Last post Aug 31, 2010 02:52 AM by riswadkarharshad
Feb 09, 2010 02:57 PM|joeastral|LINK
In an effort to always improve my knowledge of performance tuning for SQL Server 2000/2005- I'm hoping others will be willing to share their top N lists of things you should not do in tsql sprocs and user defined functions. I'll submit some of my top no-no's
but I'm hoping others can share their knowledge as well that may be more advanced than mine.
1. Do not use build dynamic SQL statements that cannot be cached for optimal performance plans. So always use parameters in your dynamic sql in your stored procedures. If someone ran a query for the top N slowest queries on your box, none of them should
be something like OriginDate >= '1/5/2009' but instead OriginDate >= @OriginDate.
2. Do not use correlated subqueries on anything that needs to go fast. I only count the rare lazy scheduled report as a candidate for a correllated subquery. Otherwise the question to ask is how can I either put this in a join or restructure my database
so that this query can run more efficiently. (ex. select h.empid, (select i.name from emp i where i.empid = h.empid) as 'name' from hrdata h )
3. Do not be comforted if things run fast on the test database. If you can, always perform a SQL Profiler trace on your demo application before leaving in the lonely cycle of maintenance. I like using the Profiler because it gives you test parameters
to use for all of your stored procedures so you can then take that and get actual execution plans in sql server management studio. Then you can scan for any conspicuous table scans or clustered index scans that don't belong. You'll sleep better at night
knowing your application isn't going to crash in some fatal unoptimized slow down one day.
4. Don't put every function and your mom's functions all in one big query. You might find your tempdb or transaction log growing exponentially larger in any scheduled reports or extract load transform (ETL) tasks.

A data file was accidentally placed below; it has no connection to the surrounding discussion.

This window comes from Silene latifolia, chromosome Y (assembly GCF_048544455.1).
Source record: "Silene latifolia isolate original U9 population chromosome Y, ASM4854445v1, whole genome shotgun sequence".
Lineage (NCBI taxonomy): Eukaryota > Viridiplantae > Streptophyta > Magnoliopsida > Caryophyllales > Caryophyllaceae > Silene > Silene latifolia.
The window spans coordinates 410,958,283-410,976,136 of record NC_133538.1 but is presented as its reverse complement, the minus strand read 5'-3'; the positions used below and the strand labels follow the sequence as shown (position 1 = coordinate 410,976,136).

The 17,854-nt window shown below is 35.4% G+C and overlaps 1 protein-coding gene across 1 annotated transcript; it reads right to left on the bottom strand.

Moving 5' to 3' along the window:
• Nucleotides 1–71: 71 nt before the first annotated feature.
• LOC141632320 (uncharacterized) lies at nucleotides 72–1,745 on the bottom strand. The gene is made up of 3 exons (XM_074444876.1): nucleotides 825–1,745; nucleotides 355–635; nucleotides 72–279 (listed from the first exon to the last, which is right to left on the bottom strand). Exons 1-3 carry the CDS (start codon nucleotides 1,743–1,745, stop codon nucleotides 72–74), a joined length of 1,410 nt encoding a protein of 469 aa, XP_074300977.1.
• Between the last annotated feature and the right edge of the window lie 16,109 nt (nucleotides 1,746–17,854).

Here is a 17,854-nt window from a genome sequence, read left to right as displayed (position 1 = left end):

Please share anything you can as well. Thanks.
user defined function
top 10 things not to do
Feb 09, 2010 03:59 PM|Nick Bin|LINK
Your explanation does not satisfy the title. Please change the title or insert more subsequent "things".
Nonetheless, thanks for the tips, joe!
Feb 16, 2010 03:26 PM|joeastral|LINK
Sorry, I was hoping someone else would provide numbers 4 - 10. Always learning...
Feb 19, 2010 07:17 AM|TATWORTH|LINK
5) Do not have a stored procedure that just EXECUTES some TSQL. I have seen this and it is just wrong!
6) Consider grouping your stored procedures either by domain (SQL2005 and later) or by a prefix that allows allows you to set permissions by wildcard.
7) Assign EXECUTE permissions to a role which can then be assigned to one or more user accounts.
Feb 19, 2010 07:19 AM|TATWORTH|LINK
Here is an example of setting permissions by wildcard:
SET ANSI_NULLS ON
SET QUOTED_IDENTIFIER ON
-- Author: Clive Chinery
-- Create date: 11Nov2007
-- Description: Set Permissions
-- Copyright (C) 2000 to 2009 Clive Chinery
-- This library is free software; you can redistribute it and/or
-- modify it under the terms of the GNU Lesser General Public
-- License as published by the Free Software Foundation; either
-- version 2.1 of the License, or (at your option) any later version.
-- This library is distributed in the hope that it will be useful,
-- but WITHOUT ANY WARRANTY; without even the implied warranty of
-- MERCHANTABILITY or FITNESS FOR A PARTICULAR PURPOSE. See the GNU
-- Lesser General Public License for more details.
-- You should have received a copy of the GNU Lesser General Public
-- License along with this library; if not, write to the
-- Free Software Foundation, Inc., 59 Temple Place, Suite 330,
-- Boston, MA 02111-1307 USA
ALTER PROCEDURE [dbo].[asp_dbPermissions]
@Execute BIT = 1, -- Default is Execute
@Print BIT = 0 -- Default is No print
SET NOCOUNT ON;
DECLARE @ROLENAME VARCHAR(50)
SET @ROLENAME = 'WebRole' -- Change WebRole to your desired database RoleName
DECLARE xArgs CURSOR FOR
FROM sysobjects O
WHERE O.xtype = 'P' AND O.name LIKE 'usp_%'
ORDER BY O.name
DECLARE @name VARCHAR(128)
DECLARE @exec VARCHAR(160)
FETCH xArgs INTO @name
SET @exec = 'GRANT EXECUTE ON ' + @name + ' TO ' + @ROLENAME
IF @Print = 1 PRINT @exec
IF @Execute = 1 EXEC (@EXEC)
FETCH xArgs INTO @name
---------------------- This is the end ---------------
Mar 23, 2010 12:58 PM|joeastral|LINK
Cool tips on the wildcard permissions. Thanks
Aug 31, 2010 02:52 AM|riswadkarharshad|LINK
All the mentioned tips are really helpful. Thanks for sharing :)